Long jumper Shaili Singh watched the men’s javelin throw final at the Tokyo Olympics on her phone. The 17-year-old was glued to the screen as Neeraj Chopra ended India’s athletics medal drought. Keeping track of the Summer Games for the first time in her life, just a week before she was to travel for the World U20 Athletics Championships, the historic gold has spurred hope in the long jumper to dream big too.
As the country is revelling in this post-Olympic celebration, she’s hoping to prolong the festivities by capturing a medal at the Championships in Nairobi. Stars have emerged at the world event – Chopra finished atop the podium in 2016 and quarter-miler Hima Das was the first Indian to win a gold medal on track two years later. “I did not follow the Rio Olympics. I wasn’t really into athletics five years ago,” she says.
“This time I watched with full josh. When Neeraj won the gold, I was dancing with the other athletes I share a place with. Seeing an Indian athlete win such a big medal was inspirational.”
The teenager from Jhansi moved to Bangalore three-and-a-half years ago to train with Robert Bobby George. Robert coached his wife Anju when she won a bronze medal at the 2003 World Championships – a year before Shaili was born. Now that she’s ready to compete at her first ever international tournament, she’s been googling ‘weather in Nairobi,’ and searching for pictures of the Kasarani Stadium in the Kenyan capital.
“The weather is nice (19 degree Celsius). It will be like Bangalore in December or January. I am targeting a distance which (Robert) sir has given me, which is 6.60 metres. Sir says that I am in that range. If I achieve my target, even if there is no medal, it is okay,” she says self-effacingly.
Modesty aside, she is one of the favourites. On the provisional entry list for the long jump, she is the fifth-best jumper.
Her ‘linear’ and ‘steady’ improvement makes Robert confident of Shaili not being overawed by the magnitude of the competition. Breaking two age-group records in one competition in June was a special effort, the experienced coach says.
Before travelling for the National Inter-State Athletics Championship in Patiala in June, Shaili had not competed in nearly two years because of Covid-19 restrictions. She could not train on a synthetic track because stadia were closed.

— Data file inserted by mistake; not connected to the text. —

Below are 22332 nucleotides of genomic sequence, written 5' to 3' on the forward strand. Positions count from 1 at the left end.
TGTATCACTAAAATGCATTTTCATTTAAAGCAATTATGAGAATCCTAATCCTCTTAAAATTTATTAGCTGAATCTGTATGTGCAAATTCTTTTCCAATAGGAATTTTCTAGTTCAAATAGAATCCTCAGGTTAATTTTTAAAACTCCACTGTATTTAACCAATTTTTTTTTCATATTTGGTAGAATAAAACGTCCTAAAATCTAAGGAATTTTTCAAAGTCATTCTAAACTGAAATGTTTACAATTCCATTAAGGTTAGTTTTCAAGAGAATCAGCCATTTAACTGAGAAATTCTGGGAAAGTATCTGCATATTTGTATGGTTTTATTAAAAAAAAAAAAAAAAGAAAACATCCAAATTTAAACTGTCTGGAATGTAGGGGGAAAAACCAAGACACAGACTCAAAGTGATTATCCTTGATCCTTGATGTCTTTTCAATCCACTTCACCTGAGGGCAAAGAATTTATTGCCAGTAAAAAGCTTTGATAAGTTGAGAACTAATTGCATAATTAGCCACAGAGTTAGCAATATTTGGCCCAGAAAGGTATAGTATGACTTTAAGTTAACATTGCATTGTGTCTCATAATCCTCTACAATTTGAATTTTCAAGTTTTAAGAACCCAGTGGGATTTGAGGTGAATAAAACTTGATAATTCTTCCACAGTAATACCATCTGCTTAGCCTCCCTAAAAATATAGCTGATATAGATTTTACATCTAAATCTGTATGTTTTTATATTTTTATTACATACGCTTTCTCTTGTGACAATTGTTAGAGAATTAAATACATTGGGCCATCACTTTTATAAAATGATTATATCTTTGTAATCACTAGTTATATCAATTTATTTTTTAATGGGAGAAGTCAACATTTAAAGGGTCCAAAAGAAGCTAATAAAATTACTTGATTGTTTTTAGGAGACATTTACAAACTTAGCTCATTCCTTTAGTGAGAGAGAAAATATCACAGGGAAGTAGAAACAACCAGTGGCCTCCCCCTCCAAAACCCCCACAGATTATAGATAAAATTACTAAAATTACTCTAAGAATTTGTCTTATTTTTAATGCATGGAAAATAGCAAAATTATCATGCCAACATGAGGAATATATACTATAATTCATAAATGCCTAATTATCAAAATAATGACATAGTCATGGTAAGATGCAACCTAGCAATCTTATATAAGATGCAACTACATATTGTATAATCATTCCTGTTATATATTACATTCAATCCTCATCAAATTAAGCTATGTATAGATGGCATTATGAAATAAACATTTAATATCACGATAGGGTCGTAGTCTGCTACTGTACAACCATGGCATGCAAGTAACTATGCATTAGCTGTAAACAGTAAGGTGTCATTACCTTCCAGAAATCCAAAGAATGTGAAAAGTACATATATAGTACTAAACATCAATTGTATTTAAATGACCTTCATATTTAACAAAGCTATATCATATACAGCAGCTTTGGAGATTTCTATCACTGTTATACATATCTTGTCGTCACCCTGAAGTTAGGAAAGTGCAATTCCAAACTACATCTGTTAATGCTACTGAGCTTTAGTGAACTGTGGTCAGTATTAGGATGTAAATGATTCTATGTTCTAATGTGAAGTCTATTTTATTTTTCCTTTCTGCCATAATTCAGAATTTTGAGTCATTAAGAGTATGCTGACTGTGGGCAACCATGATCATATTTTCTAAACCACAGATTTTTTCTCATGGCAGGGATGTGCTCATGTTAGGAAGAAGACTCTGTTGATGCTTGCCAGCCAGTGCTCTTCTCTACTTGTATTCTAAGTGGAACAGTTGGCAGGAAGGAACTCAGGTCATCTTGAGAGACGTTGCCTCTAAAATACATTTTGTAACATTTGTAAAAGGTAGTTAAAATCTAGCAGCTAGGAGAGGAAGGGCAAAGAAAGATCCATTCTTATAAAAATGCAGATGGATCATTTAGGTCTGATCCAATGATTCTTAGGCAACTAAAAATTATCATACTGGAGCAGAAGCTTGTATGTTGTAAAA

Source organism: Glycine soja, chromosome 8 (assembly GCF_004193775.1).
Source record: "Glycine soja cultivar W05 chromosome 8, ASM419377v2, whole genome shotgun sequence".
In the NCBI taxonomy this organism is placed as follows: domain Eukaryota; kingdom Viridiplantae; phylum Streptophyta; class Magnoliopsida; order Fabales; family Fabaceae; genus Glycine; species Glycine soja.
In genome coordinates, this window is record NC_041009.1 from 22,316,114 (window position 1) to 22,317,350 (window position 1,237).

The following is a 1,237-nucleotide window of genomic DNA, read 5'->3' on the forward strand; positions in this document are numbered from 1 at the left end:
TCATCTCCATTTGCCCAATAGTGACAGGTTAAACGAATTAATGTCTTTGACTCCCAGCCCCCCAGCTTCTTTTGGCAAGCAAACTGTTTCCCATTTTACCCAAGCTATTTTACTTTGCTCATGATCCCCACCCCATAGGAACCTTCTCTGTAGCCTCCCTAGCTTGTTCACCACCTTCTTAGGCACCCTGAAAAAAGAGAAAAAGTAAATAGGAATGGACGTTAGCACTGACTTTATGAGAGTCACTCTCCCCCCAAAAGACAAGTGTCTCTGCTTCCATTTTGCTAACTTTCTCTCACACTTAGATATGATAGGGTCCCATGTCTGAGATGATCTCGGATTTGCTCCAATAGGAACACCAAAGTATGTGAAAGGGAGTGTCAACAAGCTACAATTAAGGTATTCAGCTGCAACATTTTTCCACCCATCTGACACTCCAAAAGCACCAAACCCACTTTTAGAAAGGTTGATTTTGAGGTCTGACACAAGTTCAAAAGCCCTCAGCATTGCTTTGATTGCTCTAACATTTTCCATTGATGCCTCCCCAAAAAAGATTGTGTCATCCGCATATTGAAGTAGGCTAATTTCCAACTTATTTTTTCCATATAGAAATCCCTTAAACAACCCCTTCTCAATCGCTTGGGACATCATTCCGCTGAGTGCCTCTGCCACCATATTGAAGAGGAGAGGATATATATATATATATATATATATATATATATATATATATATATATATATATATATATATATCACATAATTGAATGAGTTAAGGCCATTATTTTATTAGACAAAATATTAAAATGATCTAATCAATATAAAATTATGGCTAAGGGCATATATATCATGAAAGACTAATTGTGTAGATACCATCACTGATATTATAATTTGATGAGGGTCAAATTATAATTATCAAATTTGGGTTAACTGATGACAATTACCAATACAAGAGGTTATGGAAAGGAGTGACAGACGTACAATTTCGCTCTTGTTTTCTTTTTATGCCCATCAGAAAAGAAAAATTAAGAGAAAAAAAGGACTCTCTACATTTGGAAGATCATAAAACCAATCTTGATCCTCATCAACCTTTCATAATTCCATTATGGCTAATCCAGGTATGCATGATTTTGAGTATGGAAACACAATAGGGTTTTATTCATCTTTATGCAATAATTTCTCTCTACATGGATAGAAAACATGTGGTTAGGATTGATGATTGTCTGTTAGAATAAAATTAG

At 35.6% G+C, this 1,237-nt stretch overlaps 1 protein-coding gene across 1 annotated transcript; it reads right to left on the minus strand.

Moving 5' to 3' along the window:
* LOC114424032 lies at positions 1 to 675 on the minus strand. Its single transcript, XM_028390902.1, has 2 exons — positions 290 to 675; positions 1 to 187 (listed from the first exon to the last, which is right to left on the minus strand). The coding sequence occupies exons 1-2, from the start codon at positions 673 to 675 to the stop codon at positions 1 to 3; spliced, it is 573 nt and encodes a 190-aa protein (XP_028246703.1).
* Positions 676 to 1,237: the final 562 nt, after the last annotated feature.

On her return, Shaili didn’t hold back. She broke the National Youth record before setting a new national U20 mark, a new personal best of 6.48 metres. “That jump in Patiala… She was about 15 centimetres behind the board. She is in the 6.50-plus club right now,” Robert says.
“It is not going to be easy. I am sure if she improves on her personal best she will be in the medal bracket. Even with 6.48m she is capable of winning a medal as it is better than the silver medallist from the last U20 World Championships (in 2018) and just three centimetres less than the gold medallist.”
The coach has spoken earlier about Shaili being destined to break Anju’s long-standing national record of 6.83 metres. The speed on the runway, fast twitch muscles, ability to grasp technique and clarity of thought is what sets her apart from the former jumper. An athletic body and a mind like a sponge makes her a pleasure to coach, says Anju.
“For someone who is just 17, she is a quick learner which is needed in technical events. She has that spark. What we tell her, she is ready to absorb without any hesitation. We are protecting her like an egg shell. We are not giving her full-swing training, it is very precise training for her. Lucky thing is her muscles are very strong. Her genes are different and she has fast twitch muscles. That is a big advantage,” Anju elaborates.
An X-factor is the natural speed she has in the run-up to help her cover the distance, like an aeroplane accelerating before take-off.
“Speed is an advantage as it came to her naturally. I had to teach her the right-running skills. Power can be developed but in long jump speed is a must. Her joints and muscles are still developing. She has to be on the field for more than a decade. But in the process, I have to ensure that she develops no muscle imbalance,” Robert says.
The association between the coach and the long jumper began nearly four years ago. Robert saw her jumping at the junior national championships in Manglagiri, Vijayawada. Shaili finished fifth but the coach didn’t go by just the result. He made a call to her mother Vinita, a tailor by profession.
Eventually she agreed to send her daughter to Bangalore. Vinita has stopped tailoring because of a constant migraine, Shaili says.
Her mother follows her competitions keenly and she is the first person Shaili gives result updates to. “Mummy is very happy. She is a little worried because this is my first competition abroad,” Shaili says. “But she always encourages me. Mummy has said don’t worry, ‘ache se, shanti se karna’. Then it will work.”